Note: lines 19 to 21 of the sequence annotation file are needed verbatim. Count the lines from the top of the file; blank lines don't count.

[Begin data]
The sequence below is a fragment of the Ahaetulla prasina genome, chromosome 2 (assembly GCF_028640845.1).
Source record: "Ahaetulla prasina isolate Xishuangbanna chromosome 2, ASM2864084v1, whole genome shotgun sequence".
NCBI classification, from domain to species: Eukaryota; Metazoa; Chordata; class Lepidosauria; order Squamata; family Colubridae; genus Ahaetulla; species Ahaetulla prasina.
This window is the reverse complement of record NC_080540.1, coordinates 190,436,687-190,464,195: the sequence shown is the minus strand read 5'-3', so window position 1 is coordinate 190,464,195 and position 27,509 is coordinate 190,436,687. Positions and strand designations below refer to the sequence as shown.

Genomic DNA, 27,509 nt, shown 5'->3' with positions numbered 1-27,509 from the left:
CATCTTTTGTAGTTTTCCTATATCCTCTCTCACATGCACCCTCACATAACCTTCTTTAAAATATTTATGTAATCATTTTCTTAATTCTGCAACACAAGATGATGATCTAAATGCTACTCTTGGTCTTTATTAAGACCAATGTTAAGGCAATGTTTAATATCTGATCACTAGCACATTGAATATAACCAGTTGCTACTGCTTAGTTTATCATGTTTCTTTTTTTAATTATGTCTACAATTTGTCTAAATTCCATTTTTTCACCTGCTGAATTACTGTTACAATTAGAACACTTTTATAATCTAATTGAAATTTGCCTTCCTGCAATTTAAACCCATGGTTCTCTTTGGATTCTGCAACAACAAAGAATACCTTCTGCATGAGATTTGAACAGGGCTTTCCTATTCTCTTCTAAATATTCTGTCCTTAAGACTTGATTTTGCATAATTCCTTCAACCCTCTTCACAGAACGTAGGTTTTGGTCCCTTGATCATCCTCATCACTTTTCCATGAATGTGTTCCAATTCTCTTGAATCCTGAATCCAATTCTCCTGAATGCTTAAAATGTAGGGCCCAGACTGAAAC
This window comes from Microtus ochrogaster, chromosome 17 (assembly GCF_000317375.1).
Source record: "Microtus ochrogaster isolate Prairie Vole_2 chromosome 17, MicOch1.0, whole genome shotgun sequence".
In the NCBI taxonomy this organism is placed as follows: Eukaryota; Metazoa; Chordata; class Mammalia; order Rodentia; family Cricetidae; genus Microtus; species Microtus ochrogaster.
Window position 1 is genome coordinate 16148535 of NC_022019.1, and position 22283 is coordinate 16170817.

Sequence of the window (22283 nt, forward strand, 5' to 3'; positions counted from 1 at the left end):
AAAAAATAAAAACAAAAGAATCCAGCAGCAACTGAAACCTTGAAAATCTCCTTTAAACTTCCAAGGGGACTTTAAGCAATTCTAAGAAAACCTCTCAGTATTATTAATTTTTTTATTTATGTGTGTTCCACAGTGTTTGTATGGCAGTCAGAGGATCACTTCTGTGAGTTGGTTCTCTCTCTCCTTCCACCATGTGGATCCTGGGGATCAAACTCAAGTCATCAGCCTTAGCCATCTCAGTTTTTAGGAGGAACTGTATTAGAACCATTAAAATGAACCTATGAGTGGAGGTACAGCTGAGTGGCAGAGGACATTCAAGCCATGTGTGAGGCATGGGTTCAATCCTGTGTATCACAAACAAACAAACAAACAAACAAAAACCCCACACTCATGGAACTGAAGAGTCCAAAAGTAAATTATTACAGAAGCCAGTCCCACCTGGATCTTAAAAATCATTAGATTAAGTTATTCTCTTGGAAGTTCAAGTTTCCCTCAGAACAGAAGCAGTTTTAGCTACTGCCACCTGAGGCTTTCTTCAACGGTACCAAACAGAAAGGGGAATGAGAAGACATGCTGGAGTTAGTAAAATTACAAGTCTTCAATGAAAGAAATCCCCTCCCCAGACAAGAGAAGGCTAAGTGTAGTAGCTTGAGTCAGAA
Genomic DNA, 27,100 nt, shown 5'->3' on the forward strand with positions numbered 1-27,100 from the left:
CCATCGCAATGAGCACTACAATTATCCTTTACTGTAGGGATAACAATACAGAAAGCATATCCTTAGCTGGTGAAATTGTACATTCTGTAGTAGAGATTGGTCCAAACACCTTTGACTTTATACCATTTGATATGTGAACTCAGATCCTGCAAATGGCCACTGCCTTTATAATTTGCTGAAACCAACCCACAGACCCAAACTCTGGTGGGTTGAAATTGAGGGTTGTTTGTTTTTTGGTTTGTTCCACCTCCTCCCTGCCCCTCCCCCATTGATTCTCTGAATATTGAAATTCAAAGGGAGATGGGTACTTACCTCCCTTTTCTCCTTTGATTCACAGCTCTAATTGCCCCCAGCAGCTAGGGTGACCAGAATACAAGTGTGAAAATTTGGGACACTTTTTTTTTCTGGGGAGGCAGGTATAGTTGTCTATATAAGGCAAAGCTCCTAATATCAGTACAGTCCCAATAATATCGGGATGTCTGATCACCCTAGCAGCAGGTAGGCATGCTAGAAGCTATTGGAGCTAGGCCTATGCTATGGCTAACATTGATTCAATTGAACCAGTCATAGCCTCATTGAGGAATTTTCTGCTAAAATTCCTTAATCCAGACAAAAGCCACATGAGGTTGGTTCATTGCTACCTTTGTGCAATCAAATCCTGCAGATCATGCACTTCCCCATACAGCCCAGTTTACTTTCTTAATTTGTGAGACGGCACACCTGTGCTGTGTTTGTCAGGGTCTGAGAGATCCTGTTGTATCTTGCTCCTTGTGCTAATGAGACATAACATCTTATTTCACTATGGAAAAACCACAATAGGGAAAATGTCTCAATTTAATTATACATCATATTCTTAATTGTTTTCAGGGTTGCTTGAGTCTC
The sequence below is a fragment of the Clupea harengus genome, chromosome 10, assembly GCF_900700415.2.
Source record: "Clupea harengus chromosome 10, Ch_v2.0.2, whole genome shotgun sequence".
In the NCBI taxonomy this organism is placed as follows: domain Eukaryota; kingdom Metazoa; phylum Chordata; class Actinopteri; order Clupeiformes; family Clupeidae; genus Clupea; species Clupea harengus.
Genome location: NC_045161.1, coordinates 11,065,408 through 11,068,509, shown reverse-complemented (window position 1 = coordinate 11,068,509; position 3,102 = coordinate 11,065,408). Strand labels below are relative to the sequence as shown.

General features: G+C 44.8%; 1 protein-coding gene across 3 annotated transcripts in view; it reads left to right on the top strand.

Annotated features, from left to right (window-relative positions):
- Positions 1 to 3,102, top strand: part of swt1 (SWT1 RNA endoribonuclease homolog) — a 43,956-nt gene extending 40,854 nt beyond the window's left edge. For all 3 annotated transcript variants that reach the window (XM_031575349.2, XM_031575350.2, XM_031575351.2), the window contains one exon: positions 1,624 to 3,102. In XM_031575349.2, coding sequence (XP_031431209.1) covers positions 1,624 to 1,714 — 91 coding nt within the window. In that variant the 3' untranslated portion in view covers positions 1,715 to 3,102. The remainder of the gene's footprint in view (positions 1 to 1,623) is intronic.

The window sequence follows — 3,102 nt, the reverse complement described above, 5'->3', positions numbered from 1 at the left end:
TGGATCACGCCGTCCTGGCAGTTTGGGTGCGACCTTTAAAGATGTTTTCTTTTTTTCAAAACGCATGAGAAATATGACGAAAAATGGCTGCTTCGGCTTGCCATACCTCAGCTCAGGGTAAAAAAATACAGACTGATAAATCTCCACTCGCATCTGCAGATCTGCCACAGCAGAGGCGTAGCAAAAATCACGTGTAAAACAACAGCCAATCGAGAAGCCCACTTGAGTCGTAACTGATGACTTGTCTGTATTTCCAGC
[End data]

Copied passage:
General features: G+C 44.8%; 1 protein-coding gene across 3 annotated transcripts in view; it reads left to right on the top strand.

Annotated features, from left to right (window-relative positions):
- Positions 1 to 3,102, top strand: part of swt1 (SWT1 RNA endoribonuclease homolog) — a 43,956-nt gene extending 40,854 nt beyond the window's left edge. For all 3 annotated transcript variants that reach the window (XM_031575349.2, XM_031575350.2, XM_031575351.2), the window contains one exon: positions 1,624 to 3,102. In XM_031575349.2, coding sequence (XP_031431209.1) covers positions 1,624 to 1,714 — 91 coding nt within the window. In that variant the 3' untranslated portion in view covers positions 1,715 to 3,102. The remainder of the gene's footprint in view (positions 1 to 1,623) is intronic.